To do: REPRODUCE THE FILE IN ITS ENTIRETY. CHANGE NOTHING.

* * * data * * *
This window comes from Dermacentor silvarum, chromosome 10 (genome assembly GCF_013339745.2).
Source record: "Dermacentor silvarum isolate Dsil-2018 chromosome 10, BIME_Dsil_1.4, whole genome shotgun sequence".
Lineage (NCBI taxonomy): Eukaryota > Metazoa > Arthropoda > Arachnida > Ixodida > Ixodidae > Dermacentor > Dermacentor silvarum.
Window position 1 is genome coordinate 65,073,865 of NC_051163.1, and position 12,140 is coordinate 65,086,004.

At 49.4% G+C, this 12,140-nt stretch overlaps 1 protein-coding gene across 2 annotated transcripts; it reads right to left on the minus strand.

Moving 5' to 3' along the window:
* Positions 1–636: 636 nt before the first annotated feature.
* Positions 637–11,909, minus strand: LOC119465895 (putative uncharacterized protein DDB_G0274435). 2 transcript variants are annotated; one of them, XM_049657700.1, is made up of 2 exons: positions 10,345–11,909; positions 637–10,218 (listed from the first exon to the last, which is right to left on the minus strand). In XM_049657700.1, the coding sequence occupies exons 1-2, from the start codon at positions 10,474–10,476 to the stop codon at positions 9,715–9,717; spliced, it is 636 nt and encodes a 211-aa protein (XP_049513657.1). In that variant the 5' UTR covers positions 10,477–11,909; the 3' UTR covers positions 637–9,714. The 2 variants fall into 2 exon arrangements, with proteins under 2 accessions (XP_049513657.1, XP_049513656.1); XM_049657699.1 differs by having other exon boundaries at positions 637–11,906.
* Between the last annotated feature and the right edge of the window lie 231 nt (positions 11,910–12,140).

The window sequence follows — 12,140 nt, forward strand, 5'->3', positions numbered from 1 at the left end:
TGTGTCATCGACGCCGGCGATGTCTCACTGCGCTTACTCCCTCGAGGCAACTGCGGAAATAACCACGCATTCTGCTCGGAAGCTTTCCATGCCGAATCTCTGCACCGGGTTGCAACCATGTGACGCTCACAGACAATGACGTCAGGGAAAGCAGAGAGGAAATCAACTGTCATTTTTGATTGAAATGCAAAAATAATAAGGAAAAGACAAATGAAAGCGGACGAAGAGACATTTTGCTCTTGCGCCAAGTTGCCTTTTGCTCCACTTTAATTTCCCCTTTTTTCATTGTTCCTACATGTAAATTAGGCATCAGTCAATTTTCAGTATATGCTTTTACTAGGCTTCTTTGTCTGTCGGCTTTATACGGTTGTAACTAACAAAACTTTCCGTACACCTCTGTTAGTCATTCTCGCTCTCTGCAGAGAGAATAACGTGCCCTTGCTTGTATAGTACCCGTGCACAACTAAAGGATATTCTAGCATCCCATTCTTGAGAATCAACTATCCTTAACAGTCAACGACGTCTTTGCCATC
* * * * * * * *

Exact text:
This window comes from Dermacentor silvarum, chromosome 10 (genome assembly GCF_013339745.2).
Source record: "Dermacentor silvarum isolate Dsil-2018 chromosome 10, BIME_Dsil_1.4, whole genome shotgun sequence".
Lineage (NCBI taxonomy): Eukaryota > Metazoa > Arthropoda > Arachnida > Ixodida > Ixodidae > Dermacentor > Dermacentor silvarum.
Window position 1 is genome coordinate 65,073,865 of NC_051163.1, and position 12,140 is coordinate 65,086,004.

At 49.4% G+C, this 12,140-nt stretch overlaps 1 protein-coding gene across 2 annotated transcripts; it reads right to left on the minus strand.

Moving 5' to 3' along the window:
* Positions 1–636: 636 nt before the first annotated feature.
* Positions 637–11,909, minus strand: LOC119465895 (putative uncharacterized protein DDB_G0274435). 2 transcript variants are annotated; one of them, XM_049657700.1, is made up of 2 exons: positions 10,345–11,909; positions 637–10,218 (listed from the first exon to the last, which is right to left on the minus strand). In XM_049657700.1, the coding sequence occupies exons 1-2, from the start codon at positions 10,474–10,476 to the stop codon at positions 9,715–9,717; spliced, it is 636 nt and encodes a 211-aa protein (XP_049513657.1). In that variant the 5' UTR covers positions 10,477–11,909; the 3' UTR covers positions 637–9,714. The 2 variants fall into 2 exon arrangements, with proteins under 2 accessions (XP_049513657.1, XP_049513656.1); XM_049657699.1 differs by having other exon boundaries at positions 637–11,906.
* Between the last annotated feature and the right edge of the window lie 231 nt (positions 11,910–12,140).

The window sequence follows — 12,140 nt, forward strand, 5'->3', positions numbered from 1 at the left end:
TGTGTCATCGACGCCGGCGATGTCTCACTGCGCTTACTCCCTCGAGGCAACTGCGGAAATAACCACGCATTCTGCTCGGAAGCTTTCCATGCCGAATCTCTGCACCGGGTTGCAACCATGTGACGCTCACAGACAATGACGTCAGGGAAAGCAGAGAGGAAATCAACTGTCATTTTTGATTGAAATGCAAAAATAATAAGGAAAAGACAAATGAAAGCGGACGAAGAGACATTTTGCTCTTGCGCCAAGTTGCCTTTTGCTCCACTTTAATTTCCCCTTTTTTCATTGTTCCTACATGTAAATTAGGCATCAGTCAATTTTCAGTATATGCTTTTACTAGGCTTCTTTGTCTGTCGGCTTTATACGGTTGTAACTAACAAAACTTTCCGTACACCTCTGTTAGTCATTCTCGCTCTCTGCAGAGAGAATAACGTGCCCTTGCTTGTATAGTACCCGTGCACAACTAAAGGATATTCTAGCATCCCATTCTTGAGAATCAACTATCCTTAACAGTCAACGACGTCTTTGCCATC